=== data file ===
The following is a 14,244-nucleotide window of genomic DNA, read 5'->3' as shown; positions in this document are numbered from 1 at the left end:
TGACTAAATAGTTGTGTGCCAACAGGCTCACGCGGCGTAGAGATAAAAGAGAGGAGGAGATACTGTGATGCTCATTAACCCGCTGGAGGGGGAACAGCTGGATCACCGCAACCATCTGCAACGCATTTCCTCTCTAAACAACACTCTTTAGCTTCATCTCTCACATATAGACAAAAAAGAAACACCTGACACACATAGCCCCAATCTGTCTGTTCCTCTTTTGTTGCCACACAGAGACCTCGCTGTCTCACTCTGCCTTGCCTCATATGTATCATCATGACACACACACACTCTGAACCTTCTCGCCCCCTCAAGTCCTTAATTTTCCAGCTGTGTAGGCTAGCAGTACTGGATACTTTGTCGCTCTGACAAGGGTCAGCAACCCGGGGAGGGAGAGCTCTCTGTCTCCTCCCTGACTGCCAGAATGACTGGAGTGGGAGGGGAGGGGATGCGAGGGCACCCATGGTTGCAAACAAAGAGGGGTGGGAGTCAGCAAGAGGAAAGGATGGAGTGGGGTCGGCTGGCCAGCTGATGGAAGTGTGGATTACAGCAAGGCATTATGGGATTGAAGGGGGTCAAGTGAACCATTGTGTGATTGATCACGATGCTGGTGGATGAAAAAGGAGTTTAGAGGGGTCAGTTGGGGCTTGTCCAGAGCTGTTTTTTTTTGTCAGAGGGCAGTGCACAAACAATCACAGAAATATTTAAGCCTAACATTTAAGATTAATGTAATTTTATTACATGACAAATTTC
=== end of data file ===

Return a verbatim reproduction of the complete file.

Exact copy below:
The following is a 14,244-nucleotide window of genomic DNA, read 5'->3' as shown; positions in this document are numbered from 1 at the left end:
TGACTAAATAGTTGTGTGCCAACAGGCTCACGCGGCGTAGAGATAAAAGAGAGGAGGAGATACTGTGATGCTCATTAACCCGCTGGAGGGGGAACAGCTGGATCACCGCAACCATCTGCAACGCATTTCCTCTCTAAACAACACTCTTTAGCTTCATCTCTCACATATAGACAAAAAAGAAACACCTGACACACATAGCCCCAATCTGTCTGTTCCTCTTTTGTTGCCACACAGAGACCTCGCTGTCTCACTCTGCCTTGCCTCATATGTATCATCATGACACACACACACTCTGAACCTTCTCGCCCCCTCAAGTCCTTAATTTTCCAGCTGTGTAGGCTAGCAGTACTGGATACTTTGTCGCTCTGACAAGGGTCAGCAACCCGGGGAGGGAGAGCTCTCTGTCTCCTCCCTGACTGCCAGAATGACTGGAGTGGGAGGGGAGGGGATGCGAGGGCACCCATGGTTGCAAACAAAGAGGGGTGGGAGTCAGCAAGAGGAAAGGATGGAGTGGGGTCGGCTGGCCAGCTGATGGAAGTGTGGATTACAGCAAGGCATTATGGGATTGAAGGGGGTCAAGTGAACCATTGTGTGATTGATCACGATGCTGGTGGATGAAAAAGGAGTTTAGAGGGGTCAGTTGGGGCTTGTCCAGAGCTGTTTTTTTTTGTCAGAGGGCAGTGCACAAACAATCACAGAAATATTTAAGCCTAACATTTAAGATTAATGTAATTTTATTACATGACAAATTTC